Erin Lavik is a Professor of Chemical, Biochemical, and Environmental Engineering at the University of Maryland, Baltimore County (UMBC) as well as the Associate Dean for Research and Faculty Development in the College of Engineering and Information Technology. Dr. Lavik’s research focuses on engineering polymers to protect and repair the nervous system and treat trauma more broadly. The projects in the lab include developing intravenously administered nanoparticles to stop internal bleeding, drug delivery systems for diseases of the eye, and printing tissue models for high throughput screening applications.
Dr. Lavik received her bachelor’s, master’s, and doctoral degrees from MIT in Materials Science and Engineering. She has won a number of awards including the TR100 award in 2003 and the NIH Director’s New Innovator Award in 2010. She became at Fellow of the American Institute of Medical and Biological Engineers in 2014 and a Fellow of the Biomedical Engineering Society in 2019. She is also an Associate Editor at Bioconjugate Chemistry. Beyond her research, Dr. Lavik has developed classes including Applied Tissue Engineering where the students make and test artificial arteries and learn about the issues involved in translating the technologies from the bench to patients as well as a new version of thermo that incorporates improvisational techniques to foster discussions about the concepts. She also collaborates with the theater department on a program to train UMBC students to work with middle schoolers to do theatrical interpretations of their science modules.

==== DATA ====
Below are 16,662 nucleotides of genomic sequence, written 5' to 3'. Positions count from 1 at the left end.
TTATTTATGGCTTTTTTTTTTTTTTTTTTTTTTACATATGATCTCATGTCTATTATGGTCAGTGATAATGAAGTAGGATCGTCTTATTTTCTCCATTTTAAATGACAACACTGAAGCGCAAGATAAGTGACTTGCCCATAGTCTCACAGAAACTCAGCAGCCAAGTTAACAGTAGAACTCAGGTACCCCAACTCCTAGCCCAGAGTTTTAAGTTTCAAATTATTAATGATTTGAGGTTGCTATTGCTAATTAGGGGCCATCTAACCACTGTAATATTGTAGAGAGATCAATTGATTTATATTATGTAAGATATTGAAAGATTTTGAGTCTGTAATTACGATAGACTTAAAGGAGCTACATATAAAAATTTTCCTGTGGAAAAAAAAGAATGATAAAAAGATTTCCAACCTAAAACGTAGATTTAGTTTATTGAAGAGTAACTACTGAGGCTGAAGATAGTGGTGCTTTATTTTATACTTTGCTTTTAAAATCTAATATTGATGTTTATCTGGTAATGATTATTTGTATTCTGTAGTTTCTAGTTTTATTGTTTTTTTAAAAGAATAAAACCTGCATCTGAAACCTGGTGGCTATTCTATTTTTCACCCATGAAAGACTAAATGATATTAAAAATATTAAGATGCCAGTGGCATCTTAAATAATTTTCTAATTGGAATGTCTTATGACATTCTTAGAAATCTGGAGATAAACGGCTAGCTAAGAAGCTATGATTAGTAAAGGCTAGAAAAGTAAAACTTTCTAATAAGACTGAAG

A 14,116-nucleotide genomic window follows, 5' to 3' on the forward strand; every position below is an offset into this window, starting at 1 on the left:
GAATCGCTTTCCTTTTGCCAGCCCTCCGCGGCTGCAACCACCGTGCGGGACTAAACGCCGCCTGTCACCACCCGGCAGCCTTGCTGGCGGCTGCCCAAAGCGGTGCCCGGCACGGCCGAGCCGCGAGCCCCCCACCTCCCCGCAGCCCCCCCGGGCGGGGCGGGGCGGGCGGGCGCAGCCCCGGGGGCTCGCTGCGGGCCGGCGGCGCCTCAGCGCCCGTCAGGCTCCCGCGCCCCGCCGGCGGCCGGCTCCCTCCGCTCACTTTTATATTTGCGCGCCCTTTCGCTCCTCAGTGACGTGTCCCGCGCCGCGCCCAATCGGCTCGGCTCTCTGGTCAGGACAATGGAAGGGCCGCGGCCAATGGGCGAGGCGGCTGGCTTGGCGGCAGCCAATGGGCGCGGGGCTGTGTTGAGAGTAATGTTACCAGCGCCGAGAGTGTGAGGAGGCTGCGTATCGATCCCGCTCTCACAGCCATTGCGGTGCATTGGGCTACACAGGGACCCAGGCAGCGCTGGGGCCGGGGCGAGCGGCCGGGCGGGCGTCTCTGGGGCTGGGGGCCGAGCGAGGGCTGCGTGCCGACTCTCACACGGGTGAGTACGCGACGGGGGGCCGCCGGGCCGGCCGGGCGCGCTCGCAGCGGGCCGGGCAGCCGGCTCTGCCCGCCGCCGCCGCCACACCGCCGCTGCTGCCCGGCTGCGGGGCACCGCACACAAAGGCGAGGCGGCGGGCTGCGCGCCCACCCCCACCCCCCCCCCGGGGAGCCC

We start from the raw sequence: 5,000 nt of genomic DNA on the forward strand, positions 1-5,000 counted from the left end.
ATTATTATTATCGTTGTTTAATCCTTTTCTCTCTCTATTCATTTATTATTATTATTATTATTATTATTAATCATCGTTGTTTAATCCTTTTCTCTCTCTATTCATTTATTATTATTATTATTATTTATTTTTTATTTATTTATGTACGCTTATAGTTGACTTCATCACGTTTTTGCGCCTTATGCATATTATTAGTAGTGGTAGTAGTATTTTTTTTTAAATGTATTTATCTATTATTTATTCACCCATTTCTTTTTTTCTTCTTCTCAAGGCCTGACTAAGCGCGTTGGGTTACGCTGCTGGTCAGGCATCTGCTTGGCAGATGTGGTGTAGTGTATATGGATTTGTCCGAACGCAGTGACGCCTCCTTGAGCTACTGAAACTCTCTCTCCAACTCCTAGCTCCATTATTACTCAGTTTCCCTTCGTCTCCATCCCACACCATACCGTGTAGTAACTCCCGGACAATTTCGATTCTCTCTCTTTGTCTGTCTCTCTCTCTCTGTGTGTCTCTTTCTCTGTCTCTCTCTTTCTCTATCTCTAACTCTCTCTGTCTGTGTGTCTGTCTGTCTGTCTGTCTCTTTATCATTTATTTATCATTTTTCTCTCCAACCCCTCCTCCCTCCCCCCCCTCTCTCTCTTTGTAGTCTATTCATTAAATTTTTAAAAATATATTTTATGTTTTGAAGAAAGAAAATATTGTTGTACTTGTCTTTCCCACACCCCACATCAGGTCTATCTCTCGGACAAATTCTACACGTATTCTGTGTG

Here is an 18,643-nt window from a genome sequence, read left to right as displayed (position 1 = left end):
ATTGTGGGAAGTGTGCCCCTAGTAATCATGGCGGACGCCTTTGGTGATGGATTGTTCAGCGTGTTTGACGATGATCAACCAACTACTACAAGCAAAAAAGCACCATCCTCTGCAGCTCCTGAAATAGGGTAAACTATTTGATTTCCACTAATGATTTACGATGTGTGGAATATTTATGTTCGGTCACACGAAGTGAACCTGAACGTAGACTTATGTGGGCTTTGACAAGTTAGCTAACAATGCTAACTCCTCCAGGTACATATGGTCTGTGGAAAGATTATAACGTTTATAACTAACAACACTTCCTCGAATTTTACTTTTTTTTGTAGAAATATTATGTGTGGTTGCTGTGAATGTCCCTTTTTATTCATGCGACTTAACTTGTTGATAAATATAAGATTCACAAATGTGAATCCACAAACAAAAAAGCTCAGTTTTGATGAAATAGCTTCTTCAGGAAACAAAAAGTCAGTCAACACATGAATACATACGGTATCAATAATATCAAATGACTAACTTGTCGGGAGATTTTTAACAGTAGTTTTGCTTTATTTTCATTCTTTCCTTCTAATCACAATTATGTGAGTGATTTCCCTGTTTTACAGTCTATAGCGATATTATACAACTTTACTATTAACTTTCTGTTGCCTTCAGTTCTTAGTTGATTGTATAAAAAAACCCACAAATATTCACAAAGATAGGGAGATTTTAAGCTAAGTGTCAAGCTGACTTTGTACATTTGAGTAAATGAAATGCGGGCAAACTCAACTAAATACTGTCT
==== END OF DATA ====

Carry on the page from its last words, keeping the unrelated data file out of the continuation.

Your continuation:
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[…] a life can often be saved or lost depending on how fast internal bleeding can be stopped. Erin B. Lavik, Sc.D. and a team of researchers are working on developing nanoparticles that can assist blood […]